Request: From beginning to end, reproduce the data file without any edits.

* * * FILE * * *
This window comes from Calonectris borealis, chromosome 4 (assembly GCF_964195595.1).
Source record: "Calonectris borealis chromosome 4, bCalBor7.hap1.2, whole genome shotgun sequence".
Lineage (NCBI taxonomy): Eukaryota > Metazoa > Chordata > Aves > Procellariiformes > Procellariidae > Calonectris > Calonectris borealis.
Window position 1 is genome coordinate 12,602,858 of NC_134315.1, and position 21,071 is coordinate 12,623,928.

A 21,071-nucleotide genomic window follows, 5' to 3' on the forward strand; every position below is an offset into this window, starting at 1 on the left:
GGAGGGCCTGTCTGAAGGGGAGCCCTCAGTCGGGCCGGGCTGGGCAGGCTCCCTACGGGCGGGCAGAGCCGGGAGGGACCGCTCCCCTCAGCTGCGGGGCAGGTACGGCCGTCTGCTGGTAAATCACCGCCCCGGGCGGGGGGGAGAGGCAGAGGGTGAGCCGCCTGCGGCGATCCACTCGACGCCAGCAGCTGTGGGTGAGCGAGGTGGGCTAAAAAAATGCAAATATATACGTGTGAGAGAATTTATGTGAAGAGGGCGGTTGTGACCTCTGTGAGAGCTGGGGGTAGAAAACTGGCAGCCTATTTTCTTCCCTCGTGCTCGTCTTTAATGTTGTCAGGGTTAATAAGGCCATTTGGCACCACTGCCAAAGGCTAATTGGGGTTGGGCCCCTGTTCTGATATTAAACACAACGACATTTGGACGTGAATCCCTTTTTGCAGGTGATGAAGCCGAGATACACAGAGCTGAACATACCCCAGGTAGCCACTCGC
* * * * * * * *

This window comes from Calonectris borealis, chromosome 4 (assembly GCF_964195595.1).
Source record: "Calonectris borealis chromosome 4, bCalBor7.hap1.2, whole genome shotgun sequence".
Lineage (NCBI taxonomy): Eukaryota > Metazoa > Chordata > Aves > Procellariiformes > Procellariidae > Calonectris > Calonectris borealis.
Window position 1 is genome coordinate 12,602,858 of NC_134315.1, and position 21,071 is coordinate 12,623,928.

A 21,071-nucleotide genomic window follows, 5' to 3' on the forward strand; every position below is an offset into this window, starting at 1 on the left:
GGAGGGCCTGTCTGAAGGGGAGCCCTCAGTCGGGCCGGGCTGGGCAGGCTCCCTACGGGCGGGCAGAGCCGGGAGGGACCGCTCCCCTCAGCTGCGGGGCAGGTACGGCCGTCTGCTGGTAAATCACCGCCCCGGGCGGGGGGGAGAGGCAGAGGGTGAGCCGCCTGCGGCGATCCACTCGACGCCAGCAGCTGTGGGTGAGCGAGGTGGGCTAAAAAAATGCAAATATATACGTGTGAGAGAATTTATGTGAAGAGGGCGGTTGTGACCTCTGTGAGAGCTGGGGGTAGAAAACTGGCAGCCTATTTTCTTCCCTCGTGCTCGTCTTTAATGTTGTCAGGGTTAATAAGGCCATTTGGCACCACTGCCAAAGGCTAATTGGGGTTGGGCCCCTGTTCTGATATTAAACACAACGACATTTGGACGTGAATCCCTTTTTGCAGGTGATGAAGCCGAGATACACAGAGCTGAACATACCCCAGGTAGCCACTCGC